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A comic quotation quiz

Moliere wrote in La critique de l’école des femmes (1663) that “it’s an odd job, making decent people laugh.” In the hopes that 2013 will be filled with delightful oddity and humor, we present this quiz, drawn from the Oxford Dictionary of Humorous Quotations, 4th edition. Edited by the late Ned Sherrin, the dictionary compiles words of wit and wisdom from writers, entertainers and politicians.

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Celebrating Scotland: St Andrew’s Day

St Andrew, the patron saint of Scotland, is rather a mysterious figure; very little is actually known about his life. Meanwhile, St Andrew’s Day, on 30th November, is well-established and widely celebrated by Scots around the world. The bestselling Oxford Dictionary of Quotations and the Little Oxford Dictionary of Quotations include quotes from a wide-range of people, on an even wider-range of subjects. Here are some contributions from some of Scotland’s most treasured wordsmiths.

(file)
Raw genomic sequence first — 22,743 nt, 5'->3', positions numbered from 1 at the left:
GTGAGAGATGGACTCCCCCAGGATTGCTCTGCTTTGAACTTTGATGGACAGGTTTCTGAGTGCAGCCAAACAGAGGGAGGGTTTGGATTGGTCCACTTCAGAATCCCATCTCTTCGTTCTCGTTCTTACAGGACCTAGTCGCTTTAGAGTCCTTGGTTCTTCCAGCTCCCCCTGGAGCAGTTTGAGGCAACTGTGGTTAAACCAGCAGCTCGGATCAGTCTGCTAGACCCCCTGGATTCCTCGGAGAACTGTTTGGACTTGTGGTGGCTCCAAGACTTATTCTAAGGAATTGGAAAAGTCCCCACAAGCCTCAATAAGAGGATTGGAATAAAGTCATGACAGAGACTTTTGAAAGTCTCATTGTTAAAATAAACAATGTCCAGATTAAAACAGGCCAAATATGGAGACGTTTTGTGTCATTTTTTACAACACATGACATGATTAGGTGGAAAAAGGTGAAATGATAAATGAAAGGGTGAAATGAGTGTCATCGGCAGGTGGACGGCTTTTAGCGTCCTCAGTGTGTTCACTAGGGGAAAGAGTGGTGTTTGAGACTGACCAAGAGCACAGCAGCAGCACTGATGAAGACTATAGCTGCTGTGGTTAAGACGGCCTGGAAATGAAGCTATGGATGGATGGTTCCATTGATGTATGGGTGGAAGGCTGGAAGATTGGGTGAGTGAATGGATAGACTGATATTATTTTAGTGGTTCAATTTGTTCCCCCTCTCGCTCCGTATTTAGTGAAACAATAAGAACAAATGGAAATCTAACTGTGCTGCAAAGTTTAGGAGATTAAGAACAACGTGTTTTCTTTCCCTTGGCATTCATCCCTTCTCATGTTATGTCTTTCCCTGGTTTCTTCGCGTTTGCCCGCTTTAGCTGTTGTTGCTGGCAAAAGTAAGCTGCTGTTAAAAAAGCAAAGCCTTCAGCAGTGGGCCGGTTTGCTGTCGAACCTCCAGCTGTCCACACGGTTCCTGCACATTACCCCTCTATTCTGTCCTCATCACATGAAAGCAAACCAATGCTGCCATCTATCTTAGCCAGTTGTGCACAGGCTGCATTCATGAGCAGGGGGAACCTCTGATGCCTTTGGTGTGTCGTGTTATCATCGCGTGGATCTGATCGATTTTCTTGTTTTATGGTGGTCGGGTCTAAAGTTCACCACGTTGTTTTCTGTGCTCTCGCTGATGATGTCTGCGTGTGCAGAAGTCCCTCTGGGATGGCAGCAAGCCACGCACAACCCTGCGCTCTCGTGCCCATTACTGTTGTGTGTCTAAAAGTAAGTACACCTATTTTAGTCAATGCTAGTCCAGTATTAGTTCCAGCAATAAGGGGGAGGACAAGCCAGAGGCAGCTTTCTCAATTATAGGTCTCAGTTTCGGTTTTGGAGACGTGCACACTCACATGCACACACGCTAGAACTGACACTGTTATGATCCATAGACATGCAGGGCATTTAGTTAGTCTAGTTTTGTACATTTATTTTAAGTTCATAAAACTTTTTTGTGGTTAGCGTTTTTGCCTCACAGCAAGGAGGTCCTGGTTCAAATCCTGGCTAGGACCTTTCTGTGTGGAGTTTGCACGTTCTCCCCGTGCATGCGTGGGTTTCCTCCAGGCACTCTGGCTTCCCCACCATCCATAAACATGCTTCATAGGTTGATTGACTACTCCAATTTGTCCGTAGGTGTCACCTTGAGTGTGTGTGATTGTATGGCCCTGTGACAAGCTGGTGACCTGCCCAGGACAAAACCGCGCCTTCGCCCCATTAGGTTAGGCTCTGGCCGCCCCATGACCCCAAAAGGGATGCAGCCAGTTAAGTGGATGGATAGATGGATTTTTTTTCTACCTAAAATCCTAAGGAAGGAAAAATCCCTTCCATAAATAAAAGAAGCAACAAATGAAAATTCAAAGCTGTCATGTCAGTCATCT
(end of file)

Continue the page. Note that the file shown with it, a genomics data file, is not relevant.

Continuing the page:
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Remembrance Sunday

Remembrance Sunday, falling on 11th November in 2012 and traditionally observed on the Sunday closest to this date, marks the anniversary of the cessation of hostilities in the First World War. It serves as a day to reflect upon those who have given their lives for the sake of peace and freedom. We have selected a number of memorable, meaningful and moving quotes to commemorate the fallen.

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Monthly etymology gleanings for October, part 2

By Anatoly Liberman